It is 8 in the morning and somehow I have managed to drag myself out of bed, stumble my way through filling a mug with coffee and hazelnut creamer and plop down cross-legged in front of my fireplace. I have sat in this spot every morning this week, wrapped tight in a fleece blanket and waiting for something to change. Waiting for the fog to lift, waiting for the list of things I can do to keep my hands busy with something, waiting for God to speak into my circumstances. Nothing. I have sat staring at the white brick in my room until I could have melted the paint off.
Shame came to greet me this morning, just as it has every morning this week. Fresh as the coffee in my mug, it seems to squeeze life out of those new mercies I’ve been promised and, consequently, me. It jumps on my bed and wraps its hands around my throat shouting, “Hey! Remember me?! I still exist and I’ll be damned if you ever forget it!” Shame is really, really good at its job. I have never worked as hard at something as shame works at getting me to believe that I am not worthy. That I am not loveable. That I am not enough. The list goes on and on as shame uses any foothold it can to climb its way into my soul and leave a couple thousand muddy footprints all over the place.
Shame and I are not new acquaintances, we have gone many rounds in the ring, but this week shame has exhausted me. Shame has turned into a thick, dark haze that I can’t see through and I don’t have the energy to attempt to get out from underneath its pin. This week every thought has been accompanied by overwhelming feelings of inadequacies and a general sense of failure. And I have lost my fight. I don’t exactly know where I misplaced it, but it is not swirling around inside of me like it usually is.
This morning I sit in front of my fireplace and in the midst of the shame that is kicking my ass and the fog that is swirling around me, I find a tiny mustard seed of courage. There is something about the mustard seed that Jesus talks about in relation to faith in the gospels that draws me in close. I love the image of the mustard seed because it reminds me that having a lot is not a prerequisite to be chosen by God. To be used by God. To be healed by God. I can come with my tiny mustard seed of hope or faith or courage and God is faithful to multiply it for no other reason than his wild, relentless love.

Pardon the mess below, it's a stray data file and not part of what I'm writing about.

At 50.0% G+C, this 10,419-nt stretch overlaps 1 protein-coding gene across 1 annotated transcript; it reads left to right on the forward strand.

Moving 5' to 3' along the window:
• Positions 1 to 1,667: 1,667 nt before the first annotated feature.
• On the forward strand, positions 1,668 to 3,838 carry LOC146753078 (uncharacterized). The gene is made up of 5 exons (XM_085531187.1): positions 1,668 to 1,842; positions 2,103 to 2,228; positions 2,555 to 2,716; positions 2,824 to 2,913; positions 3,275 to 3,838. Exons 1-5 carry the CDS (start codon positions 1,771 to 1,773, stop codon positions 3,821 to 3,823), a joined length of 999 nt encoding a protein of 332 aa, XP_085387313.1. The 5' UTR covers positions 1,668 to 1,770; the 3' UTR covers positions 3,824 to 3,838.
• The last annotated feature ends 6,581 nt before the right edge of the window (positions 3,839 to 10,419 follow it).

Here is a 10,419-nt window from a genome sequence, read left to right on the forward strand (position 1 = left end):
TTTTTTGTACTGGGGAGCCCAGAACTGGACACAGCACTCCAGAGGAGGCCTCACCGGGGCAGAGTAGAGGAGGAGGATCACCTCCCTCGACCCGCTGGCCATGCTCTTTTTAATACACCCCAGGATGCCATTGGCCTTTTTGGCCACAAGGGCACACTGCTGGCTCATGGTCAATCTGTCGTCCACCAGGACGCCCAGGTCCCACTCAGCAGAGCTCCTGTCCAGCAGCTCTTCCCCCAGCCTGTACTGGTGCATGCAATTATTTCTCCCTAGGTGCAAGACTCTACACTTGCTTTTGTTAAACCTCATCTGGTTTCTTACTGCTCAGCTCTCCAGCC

So I sit with my mustard seed of courage and manage to open my mouth to pray for the first time all week. It comes out whispered, like a secret, and my words are all strung together and imperfect. I’ve been looking for a plan all week. In the midst of struggle I want to be able to do something to climb my way out of the mess. It is entirely too uncomfortable to try and sit still and wait for God to move in a way that only he can. I want the step-by-step plan to success. I want to recite the right scriptures and pray the right prayers and read any book that might propel me out of the shame and into the bright-blue-sing-songy world of springtime in Nashville.
But this morning I am all rung dry and my prayer is imperfect and my bible is sitting closed five feet away from me. This is my open-hand gesture. This is my “I have nothing left to give and I’m asking you to be here”. This is my “I’m done trying to do what only you can do. I’m done trying to control things. I give up.”
There are only a handful of times I can remember praying this prayer, but it is the absolute closest thing I have in me to surrender. And it is the absolute closest I’ve gotten to being a child that crawls into her Father’s lap and whispers, I’m too tired, you do it now.
Maybe the point is to get to the end of myself, to get out of my own way so that he can move the way he wants to. To be at a place of surrender and to stand face to face with my inability to muster up the strength to feel my way out. And maybe the prayer that changes everything is simply, I give up. You do it now.